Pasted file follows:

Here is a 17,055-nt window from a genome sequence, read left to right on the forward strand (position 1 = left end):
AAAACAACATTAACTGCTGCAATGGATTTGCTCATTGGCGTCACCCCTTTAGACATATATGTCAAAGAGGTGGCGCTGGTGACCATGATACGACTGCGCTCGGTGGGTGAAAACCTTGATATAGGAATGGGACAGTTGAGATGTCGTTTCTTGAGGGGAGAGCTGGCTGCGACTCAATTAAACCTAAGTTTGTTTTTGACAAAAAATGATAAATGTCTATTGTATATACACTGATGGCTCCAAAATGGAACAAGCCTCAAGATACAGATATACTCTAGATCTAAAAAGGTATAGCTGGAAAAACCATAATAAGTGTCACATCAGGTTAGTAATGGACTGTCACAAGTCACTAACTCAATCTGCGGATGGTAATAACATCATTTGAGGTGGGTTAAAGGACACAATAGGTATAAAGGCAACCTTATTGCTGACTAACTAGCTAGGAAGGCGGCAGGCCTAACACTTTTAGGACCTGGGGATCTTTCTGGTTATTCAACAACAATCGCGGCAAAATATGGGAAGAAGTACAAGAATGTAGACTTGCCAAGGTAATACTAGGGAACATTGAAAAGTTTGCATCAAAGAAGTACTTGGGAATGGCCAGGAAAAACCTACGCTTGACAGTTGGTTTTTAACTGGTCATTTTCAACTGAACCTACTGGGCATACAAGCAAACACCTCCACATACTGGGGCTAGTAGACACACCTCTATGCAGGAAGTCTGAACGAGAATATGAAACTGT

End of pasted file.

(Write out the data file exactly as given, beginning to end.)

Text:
Here is a 17,055-nt window from a genome sequence, read left to right on the forward strand (position 1 = left end):
AAAACAACATTAACTGCTGCAATGGATTTGCTCATTGGCGTCACCCCTTTAGACATATATGTCAAAGAGGTGGCGCTGGTGACCATGATACGACTGCGCTCGGTGGGTGAAAACCTTGATATAGGAATGGGACAGTTGAGATGTCGTTTCTTGAGGGGAGAGCTGGCTGCGACTCAATTAAACCTAAGTTTGTTTTTGACAAAAAATGATAAATGTCTATTGTATATACACTGATGGCTCCAAAATGGAACAAGCCTCAAGATACAGATATACTCTAGATCTAAAAAGGTATAGCTGGAAAAACCATAATAAGTGTCACATCAGGTTAGTAATGGACTGTCACAAGTCACTAACTCAATCTGCGGATGGTAATAACATCATTTGAGGTGGGTTAAAGGACACAATAGGTATAAAGGCAACCTTATTGCTGACTAACTAGCTAGGAAGGCGGCAGGCCTAACACTTTTAGGACCTGGGGATCTTTCTGGTTATTCAACAACAATCGCGGCAAAATATGGGAAGAAGTACAAGAATGTAGACTTGCCAAGGTAATACTAGGGAACATTGAAAAGTTTGCATCAAAGAAGTACTTGGGAATGGCCAGGAAAAACCTACGCTTGACAGTTGGTTTTTAACTGGTCATTTTCAACTGAACCTACTGGGCATACAAGCAAACACCTCCACATACTGGGGCTAGTAGACACACCTCTATGCAGGAAGTCTGAACGAGAATATGAAACTGT